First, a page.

SACRAMENTO, Calif. – The California Department of Boating and Waterway’s (DBW) urges boaters to be properly prepared for safe boating this Memorial Day weekend. California’s waterways will be crowded with motorized and non-motorized vessels. People will boat in groups creating numerous distractions, which can have deadly consequences.
“Boating during Memorial Day weekend means being a more responsible boat operator,” said DBW’s acting Director Lucia Becerra. “Operators may have people on board their vessels who do not normally boat. Familiarizing passengers with the location of safety equipment and how to be safe aboard will decrease the likelihood of being involved in a boating accident.”
Below are some ways in which boat operators can decrease the chances of being involved in a boating accident:
- Wear a life jacket.
- Avoid alcohol. Everyone who drinks alcohol on board is at risk. Passengers can easily fall overboard, swim near the propeller, or cause vessels to capsize.
- Designate a person aboard the vessel to help you act as a lookout.
- Carry the required safety equipment such as fire extinguishers, sound signals, navigation lights, and life jackets for every person on board.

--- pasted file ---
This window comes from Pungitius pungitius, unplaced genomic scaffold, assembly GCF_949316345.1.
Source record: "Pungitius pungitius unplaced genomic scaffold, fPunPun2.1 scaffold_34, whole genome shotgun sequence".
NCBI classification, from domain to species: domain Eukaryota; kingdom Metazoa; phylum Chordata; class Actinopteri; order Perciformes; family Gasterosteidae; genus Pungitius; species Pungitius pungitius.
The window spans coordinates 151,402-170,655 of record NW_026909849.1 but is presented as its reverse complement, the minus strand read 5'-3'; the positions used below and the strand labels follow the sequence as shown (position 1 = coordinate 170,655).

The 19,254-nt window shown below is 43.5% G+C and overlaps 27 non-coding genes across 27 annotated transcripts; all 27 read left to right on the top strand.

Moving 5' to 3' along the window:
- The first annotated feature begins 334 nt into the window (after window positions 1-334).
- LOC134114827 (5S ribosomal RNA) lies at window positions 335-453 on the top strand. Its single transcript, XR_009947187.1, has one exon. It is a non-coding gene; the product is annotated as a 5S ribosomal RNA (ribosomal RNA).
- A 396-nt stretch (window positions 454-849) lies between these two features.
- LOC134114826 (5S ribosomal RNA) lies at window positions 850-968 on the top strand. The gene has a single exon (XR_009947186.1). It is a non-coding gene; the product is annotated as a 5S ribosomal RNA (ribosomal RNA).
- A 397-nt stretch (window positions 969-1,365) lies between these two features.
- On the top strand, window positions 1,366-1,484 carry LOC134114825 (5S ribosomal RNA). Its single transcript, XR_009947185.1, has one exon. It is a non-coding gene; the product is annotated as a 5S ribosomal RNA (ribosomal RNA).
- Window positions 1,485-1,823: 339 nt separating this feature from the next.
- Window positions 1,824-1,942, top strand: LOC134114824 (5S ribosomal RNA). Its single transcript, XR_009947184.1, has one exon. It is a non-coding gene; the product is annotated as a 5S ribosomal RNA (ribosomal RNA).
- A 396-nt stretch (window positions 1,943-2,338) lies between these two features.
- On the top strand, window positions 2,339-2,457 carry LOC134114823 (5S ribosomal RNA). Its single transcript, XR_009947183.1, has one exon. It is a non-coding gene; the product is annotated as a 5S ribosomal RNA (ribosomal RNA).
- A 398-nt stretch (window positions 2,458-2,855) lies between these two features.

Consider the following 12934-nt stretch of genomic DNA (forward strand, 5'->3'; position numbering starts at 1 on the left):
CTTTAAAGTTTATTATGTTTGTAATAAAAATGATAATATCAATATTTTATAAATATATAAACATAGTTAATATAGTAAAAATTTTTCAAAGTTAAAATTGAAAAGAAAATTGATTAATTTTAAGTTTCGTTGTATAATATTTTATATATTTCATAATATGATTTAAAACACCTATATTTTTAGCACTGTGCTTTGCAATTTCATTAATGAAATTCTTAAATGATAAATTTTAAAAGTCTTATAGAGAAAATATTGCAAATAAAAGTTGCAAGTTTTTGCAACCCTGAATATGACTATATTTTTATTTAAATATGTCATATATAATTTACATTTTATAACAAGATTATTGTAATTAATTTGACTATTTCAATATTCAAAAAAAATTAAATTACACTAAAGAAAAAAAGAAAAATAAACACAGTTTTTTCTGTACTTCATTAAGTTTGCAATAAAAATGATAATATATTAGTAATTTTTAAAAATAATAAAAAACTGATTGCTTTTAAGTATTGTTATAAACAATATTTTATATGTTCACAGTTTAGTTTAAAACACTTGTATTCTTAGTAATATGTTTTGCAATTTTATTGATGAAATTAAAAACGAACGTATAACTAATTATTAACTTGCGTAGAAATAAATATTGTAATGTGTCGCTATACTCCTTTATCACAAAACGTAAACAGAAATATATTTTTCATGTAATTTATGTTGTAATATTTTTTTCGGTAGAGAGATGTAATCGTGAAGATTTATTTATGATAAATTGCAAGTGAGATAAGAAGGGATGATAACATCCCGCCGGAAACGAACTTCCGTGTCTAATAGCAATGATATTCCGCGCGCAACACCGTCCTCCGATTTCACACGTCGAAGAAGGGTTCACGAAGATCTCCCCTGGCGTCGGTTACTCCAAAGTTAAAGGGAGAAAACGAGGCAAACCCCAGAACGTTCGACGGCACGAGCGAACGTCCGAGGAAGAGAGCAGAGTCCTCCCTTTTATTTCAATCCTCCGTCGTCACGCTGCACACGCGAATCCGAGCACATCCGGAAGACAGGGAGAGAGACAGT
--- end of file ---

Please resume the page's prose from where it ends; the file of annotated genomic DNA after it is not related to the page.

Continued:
- Inform everyone on board where the required safety equipment is located.
- Turn off the engine when the boat is not moving to avoid propeller injuries.
Detailed information about this information and additional life saving tips can be found in boating safety courses or at www.BoatResponsibly.com.
SPRING SNOWMELT PROMPTS WATER SAFETY WARNING
Pacific Gas and Electric Company (PG&E), the California Department of Boating and Waterways (DBW), and California State Parks Warn Outdoor Recreationists to Take Precautions this Season
Contact: PG&E External Communications,
Boating and Waterways,
April 30, 2012